"'Provision' has the idea of tentativeness or a conditional quality. Being tentative, a provision is subject to change or withdrawal. The ‘supply,’ however, is more potential – possessing a definite applied quality in its final state. The potential is not creative (that is, it does not come about when a person believes the Gospel). It is already existent as a result of the finished work of Christ.
It is not, however, a possession of the unsaved elect. The unsaved elect have none of the intimate benefits until they are applied by the Holy Spirit at salvation. The potential is not tentative, it is definite. The intent or design of the decretory will of God is not frustrated. The supply was not made blindly, but purposefully. The potential supply is mainly in reference to the elect alone – since nearly all of the aspects of the remote area are presently realized by all of mankind individually and corporately (whether or not they are aware of it). The remaining supply (such as the final redemption at resurrection) is in an intermediate state. Eventually, it shall be actualized or realized - not one aspect shall be withdrawn or changed. The potential needs only to be applied . . .
The indefinite atonement adherent (the classical ‘unlimited atonement’ theologian) holds to a nebulous blob of salvation awaiting the exercise of faith – a supply beyond God’s determinate application – a tentative force which will not be fully realized.” Bill Barrick, The Extent of the Perfect Sacrifice of Christ, 6-7.
It's sort of revealing to me that you would be 'interested in the Arminian take' on this question as you said in your first comment. It seems to me, the Arminian is about all Calvin can defend himself against anymore. It's hard for me to believe there are actually Arminians anymore, as it is for me to believe there are Calvinist's. Have you decided whether you are talking about believers or unbelievers yet in your main question? Or are they all the same to Calvin?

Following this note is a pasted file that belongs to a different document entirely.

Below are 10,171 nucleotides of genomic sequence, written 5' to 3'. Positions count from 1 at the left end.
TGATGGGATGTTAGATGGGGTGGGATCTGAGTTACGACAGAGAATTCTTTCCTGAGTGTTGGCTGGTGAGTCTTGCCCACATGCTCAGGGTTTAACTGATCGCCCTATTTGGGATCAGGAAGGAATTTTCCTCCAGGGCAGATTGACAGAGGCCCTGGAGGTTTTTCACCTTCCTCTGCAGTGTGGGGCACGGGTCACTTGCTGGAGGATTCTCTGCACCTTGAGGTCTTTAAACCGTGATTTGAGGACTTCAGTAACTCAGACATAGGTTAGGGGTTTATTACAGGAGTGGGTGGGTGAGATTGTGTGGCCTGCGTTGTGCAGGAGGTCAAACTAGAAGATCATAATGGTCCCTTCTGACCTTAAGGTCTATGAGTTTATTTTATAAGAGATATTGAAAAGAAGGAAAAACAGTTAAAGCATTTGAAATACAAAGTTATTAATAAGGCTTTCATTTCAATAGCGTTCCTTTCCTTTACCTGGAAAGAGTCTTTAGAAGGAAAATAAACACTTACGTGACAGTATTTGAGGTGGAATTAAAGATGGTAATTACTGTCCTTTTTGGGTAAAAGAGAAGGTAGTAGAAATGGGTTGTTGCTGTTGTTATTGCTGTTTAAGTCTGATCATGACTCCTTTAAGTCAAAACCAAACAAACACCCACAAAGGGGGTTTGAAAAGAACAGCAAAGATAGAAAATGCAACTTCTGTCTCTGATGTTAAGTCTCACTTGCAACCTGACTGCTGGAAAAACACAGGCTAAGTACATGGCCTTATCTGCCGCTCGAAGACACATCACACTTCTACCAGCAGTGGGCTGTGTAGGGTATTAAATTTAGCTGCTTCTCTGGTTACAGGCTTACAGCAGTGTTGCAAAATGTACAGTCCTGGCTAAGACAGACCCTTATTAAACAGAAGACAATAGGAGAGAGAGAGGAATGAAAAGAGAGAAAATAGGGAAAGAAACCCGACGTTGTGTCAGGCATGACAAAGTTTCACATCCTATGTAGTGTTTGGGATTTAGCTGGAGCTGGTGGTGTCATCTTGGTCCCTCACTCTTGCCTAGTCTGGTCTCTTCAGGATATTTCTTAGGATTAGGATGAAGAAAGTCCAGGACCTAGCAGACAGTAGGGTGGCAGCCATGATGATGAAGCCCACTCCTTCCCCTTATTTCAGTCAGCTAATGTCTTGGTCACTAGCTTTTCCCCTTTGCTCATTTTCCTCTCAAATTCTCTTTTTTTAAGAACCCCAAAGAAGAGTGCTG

In other words, who are the 'their' in your question? I'm not really looking for a response, telling you that information is just what I would need to know to make it a more functional question. Foremost, enjoy your Sun.
"The unsaved elect have none of the intimate benefits until they are applied by the Holy Spirit at salvation. The potential is not tentative, it is definite. The intent or design of the decretory will of God is not frustrated. The supply was not made blindly, but purposefully. The potential supply is mainly in reference to the elect alone – since nearly all of the aspects of the remote area are presently realized by all of mankind individually and corporately (whether or not they are aware of it). The remaining supply (such as the final redemption at resurrection) is in an intermediate state. Eventually, it shall be actualized or realized - not one aspect shall be withdrawn or changed. The potential needs only to be applied . . ."
He really only reflects this approach to theology:
" An alternative paradigm, advocated here, is that Luther's greatest concern in his early reforming work was to rid the church of central Aristotelian assumptions that were transmitted through Thomistic theology. To the degree that Luther failed-measured by the modern appreciation for these Thomistic solutions in some Protestant circles-a primary thrust of the Reformation was stillborn. The continued use of Aristotle's works by Protestant universities during and after the Reformation promoted such a miscarriage. Despite claims to the contrary by modern proponents of an Aristotelian Christianity, Aristotle's works offered much more than a benign academic methodology; instead, as we will see below, his crucial definitions in ethics and anthropology shaped the thinking of young theological students in the sixteenth and seventeenth centuries who read the Bible and theology through the optic of his definitions. Luther recognized that Aristotle's influence entered Christian thought through the philosopher's pervasive presence in the curricula of all European universities. In his scathing treatise of 1520, To the Christian Nobility of the German Nation, Luther-who for his first year at Wittenberg (1508-9) lectured on Aristotle's Nicomachean Ethics four times a week-chided educators for creating an environment "where little is taught of the Holy Scriptures and Christian faith, and where only the blind, heathen teacher Aristotle rules far more than Christ." (Quote taken from: Ron Frost, Aristotle's Ethics: The Real Reason for Luther's Reformation? Trinity Journal 1997, Link: http://www.findarticles.com/p/articles/mi_qa3803/is_199710/ai_n8776993)
The Bible does not speak of a Decretive God, Aquinas and Beza do; The Bible does not speak of potential and actual, Aquinas and Turretin do; The Bible does not engage in speculative negative theology, Aquinas and Hodge (of Princeton) do; The Bible does not speak of atonement or grace in terms of quantifiable substances (see Jonathan's quote above), Aquinas and Calvinist theology does.
The Bible speaks in terms of relationship relative to the atonement and grace (Jn 17; Rom 5:8; Phil 2:5-8; Eph 5).
Why should I follow a system that turns scriptural categories into a hybrid--and does not allow it to speak on its own terms?